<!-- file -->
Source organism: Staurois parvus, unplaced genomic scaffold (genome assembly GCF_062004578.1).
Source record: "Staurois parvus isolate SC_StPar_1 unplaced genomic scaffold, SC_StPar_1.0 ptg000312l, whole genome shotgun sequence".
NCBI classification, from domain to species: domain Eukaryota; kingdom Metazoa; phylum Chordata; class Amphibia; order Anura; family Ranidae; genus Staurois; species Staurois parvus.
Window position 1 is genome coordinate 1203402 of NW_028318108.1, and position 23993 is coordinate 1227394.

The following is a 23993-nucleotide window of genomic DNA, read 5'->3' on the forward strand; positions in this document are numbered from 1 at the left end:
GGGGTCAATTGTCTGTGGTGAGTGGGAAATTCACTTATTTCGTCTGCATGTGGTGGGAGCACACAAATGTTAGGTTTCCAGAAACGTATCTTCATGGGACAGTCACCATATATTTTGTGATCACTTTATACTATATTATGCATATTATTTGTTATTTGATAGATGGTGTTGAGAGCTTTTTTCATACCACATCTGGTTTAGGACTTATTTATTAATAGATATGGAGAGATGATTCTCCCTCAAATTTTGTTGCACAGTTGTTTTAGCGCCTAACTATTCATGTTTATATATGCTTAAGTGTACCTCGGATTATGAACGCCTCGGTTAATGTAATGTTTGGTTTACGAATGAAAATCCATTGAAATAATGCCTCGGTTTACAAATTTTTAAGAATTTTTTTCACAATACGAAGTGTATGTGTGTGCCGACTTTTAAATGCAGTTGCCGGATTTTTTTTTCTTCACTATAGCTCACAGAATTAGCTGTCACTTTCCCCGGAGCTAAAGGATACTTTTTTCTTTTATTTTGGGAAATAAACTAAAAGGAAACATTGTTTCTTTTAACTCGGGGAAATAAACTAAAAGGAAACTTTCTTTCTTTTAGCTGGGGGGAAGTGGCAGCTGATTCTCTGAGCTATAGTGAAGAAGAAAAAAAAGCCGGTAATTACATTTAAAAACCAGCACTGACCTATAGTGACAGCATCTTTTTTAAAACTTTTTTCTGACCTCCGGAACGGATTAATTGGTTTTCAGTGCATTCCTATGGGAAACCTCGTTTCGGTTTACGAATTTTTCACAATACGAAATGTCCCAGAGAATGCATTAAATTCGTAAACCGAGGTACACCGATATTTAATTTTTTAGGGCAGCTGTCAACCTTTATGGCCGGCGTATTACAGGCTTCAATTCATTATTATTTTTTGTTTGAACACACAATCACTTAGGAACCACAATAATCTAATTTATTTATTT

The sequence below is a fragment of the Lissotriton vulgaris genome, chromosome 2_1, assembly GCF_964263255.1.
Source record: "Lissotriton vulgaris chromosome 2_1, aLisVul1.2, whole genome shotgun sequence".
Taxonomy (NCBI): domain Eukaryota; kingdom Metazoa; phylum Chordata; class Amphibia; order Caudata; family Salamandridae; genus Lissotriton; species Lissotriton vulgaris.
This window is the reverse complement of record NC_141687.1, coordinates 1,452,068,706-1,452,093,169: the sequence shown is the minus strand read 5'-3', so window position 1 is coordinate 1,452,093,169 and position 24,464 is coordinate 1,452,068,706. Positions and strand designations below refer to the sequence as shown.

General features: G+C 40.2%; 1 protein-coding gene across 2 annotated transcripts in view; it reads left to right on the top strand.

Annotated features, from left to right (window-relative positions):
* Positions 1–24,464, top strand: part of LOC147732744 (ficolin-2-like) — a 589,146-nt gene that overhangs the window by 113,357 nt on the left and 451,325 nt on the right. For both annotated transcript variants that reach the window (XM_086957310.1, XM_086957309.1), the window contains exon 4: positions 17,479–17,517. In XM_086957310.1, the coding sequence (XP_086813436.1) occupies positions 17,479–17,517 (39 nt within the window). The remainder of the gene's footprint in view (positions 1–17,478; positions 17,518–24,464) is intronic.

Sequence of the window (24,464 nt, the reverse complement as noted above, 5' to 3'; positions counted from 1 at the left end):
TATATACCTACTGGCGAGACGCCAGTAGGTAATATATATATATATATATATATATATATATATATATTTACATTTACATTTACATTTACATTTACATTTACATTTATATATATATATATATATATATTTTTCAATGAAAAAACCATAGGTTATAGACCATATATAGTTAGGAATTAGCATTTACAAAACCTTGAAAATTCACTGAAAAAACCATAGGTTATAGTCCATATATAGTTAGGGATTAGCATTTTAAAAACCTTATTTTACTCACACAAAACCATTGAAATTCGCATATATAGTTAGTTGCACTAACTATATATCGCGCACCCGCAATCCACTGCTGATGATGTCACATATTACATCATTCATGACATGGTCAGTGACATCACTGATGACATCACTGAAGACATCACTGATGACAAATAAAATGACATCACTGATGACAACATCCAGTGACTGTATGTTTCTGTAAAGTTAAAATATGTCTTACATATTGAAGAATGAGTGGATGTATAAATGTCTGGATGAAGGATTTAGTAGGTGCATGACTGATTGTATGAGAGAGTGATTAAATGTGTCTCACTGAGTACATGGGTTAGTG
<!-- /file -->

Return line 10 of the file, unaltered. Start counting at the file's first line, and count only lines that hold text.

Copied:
This window is the reverse complement of record NC_141687.1, coordinates 1,452,068,706-1,452,093,169: the sequence shown is the minus strand read 5'-3', so window position 1 is coordinate 1,452,093,169 and position 24,464 is coordinate 1,452,068,706. Positions and strand designations below refer to the sequence as shown.